# Plots and graphics¶

The scatter and heatmap plots can be used in two ways:

1. Open the plot in an interactive window with zoom and other features. This is also compatible with Jupyter/IPython notebooks to render the plots inline.

2. Generate a static image plot with the --output/-o option.

• While PDF is a good choice to generate publication-quality figures that can be easily edited in Inkscape or Adobe Illustrator, other formats will work, indicated by the output filename extension – e.g. “-o myplot.png” to create PNG, or “-o myplot.svg” to create SVG.

(The diagram command can only generate a PDF file.)

As with any CNVkit command, the -h option will show the complete list of options available:

cnvkit.py scatter -h
cnvkit.py diagram -h
cnvkit.py heatmap -h


## scatter¶

Plot bin-level log2 coverages and segmentation calls together. Without any further arguments, this plots the genome-wide copy number in a form familiar to those who have used array CGH.

cnvkit.py scatter Sample.cnr -s Sample.cns
# Shell shorthand
cnvkit.py scatter -s TR_95_T.cn{s,r}


The options --chromosome and --gene (or their single-letter equivalents) focus the plot on the specified region:

cnvkit.py scatter -s Sample.cn{s,r} -c chr7
cnvkit.py scatter -s Sample.cn{s,r} -c chr7:140434347-140624540
cnvkit.py scatter -s Sample.cn{s,r} -g BRAF


In the latter two cases, the genes in the specified region or with the specified names will be highlighted and labeled in the plot. The arguments -c and -g can be combined to e.g. highlight specific genes in a wider context:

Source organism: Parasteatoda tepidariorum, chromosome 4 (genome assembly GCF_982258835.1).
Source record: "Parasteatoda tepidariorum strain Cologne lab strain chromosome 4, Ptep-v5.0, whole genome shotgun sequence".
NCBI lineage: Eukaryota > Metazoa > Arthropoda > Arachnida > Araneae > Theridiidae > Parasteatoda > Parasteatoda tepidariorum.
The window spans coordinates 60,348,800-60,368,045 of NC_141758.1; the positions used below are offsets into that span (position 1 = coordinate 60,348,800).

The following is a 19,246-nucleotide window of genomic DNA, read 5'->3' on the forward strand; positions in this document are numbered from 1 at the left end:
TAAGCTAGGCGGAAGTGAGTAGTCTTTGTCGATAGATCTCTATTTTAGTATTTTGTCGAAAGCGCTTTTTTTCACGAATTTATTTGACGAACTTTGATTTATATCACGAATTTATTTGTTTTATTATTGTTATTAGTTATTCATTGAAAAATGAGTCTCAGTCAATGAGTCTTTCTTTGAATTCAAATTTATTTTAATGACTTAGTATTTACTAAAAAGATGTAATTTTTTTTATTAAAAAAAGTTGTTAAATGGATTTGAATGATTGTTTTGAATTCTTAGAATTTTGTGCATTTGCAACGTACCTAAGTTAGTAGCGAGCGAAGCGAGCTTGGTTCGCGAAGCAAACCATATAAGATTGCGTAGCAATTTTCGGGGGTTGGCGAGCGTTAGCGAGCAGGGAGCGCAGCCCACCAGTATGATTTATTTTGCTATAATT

# Show a chromosome arm, highlight one gene
cnvkit.py scatter -s Sample.cn{s,r} -c chr5:100-50000000 -g TERT
# Show the whole chromosome, highlight two genes
cnvkit.py scatter -s Sample.cn{s,r} -c chr7 -g BRAF,MET
# Highlight two genes in a specified range
cnvkit.py scatter -s TR_95_T.cn{s,r} -c chr12:50000000-80000000 -g CDK4,MDM2


When a chromosomal region is plotted with CNVkit’s “scatter” command , the size of the plotted datapoints is proportional to the weight of each point used in segmentation – a relatively small point indicates a less reliable bin. Therefore, if you see a cluster of smaller points in a short segment (or where you think there ought to be a segment, but there isn’t one), then you can cast some doubt on the copy number call in that region. The dispersion of points around the segmentation line also visually indicates the level of noise or uncertainty.

The bin-level log2 ratios or coverages can also be plotted without segmentation calls:

cnvkit.py scatter Sample.cnr


This can be useful for viewing the raw, un-corrected coverage depths when deciding which samples to use to build a profile, or simply to see the coverages without being helped/biased by the called segments.

The --trend option (-t) adds a smoothed trendline to the plot. This can be helpful if the segmentation is not available, or if you’re skeptical of the segmentation in a region.

### Selection and highlighting¶

Chromosome-level views are controlled with the --chromosome/-c and --gene/-g options:

• A gene name (e.g. -g TERT) or multiple gene names separated by commas (e.g. -g CDK4,MDM2) will plot the genomic around that gene, or genes, and highlight the gene or genes with a vertical gold stripe.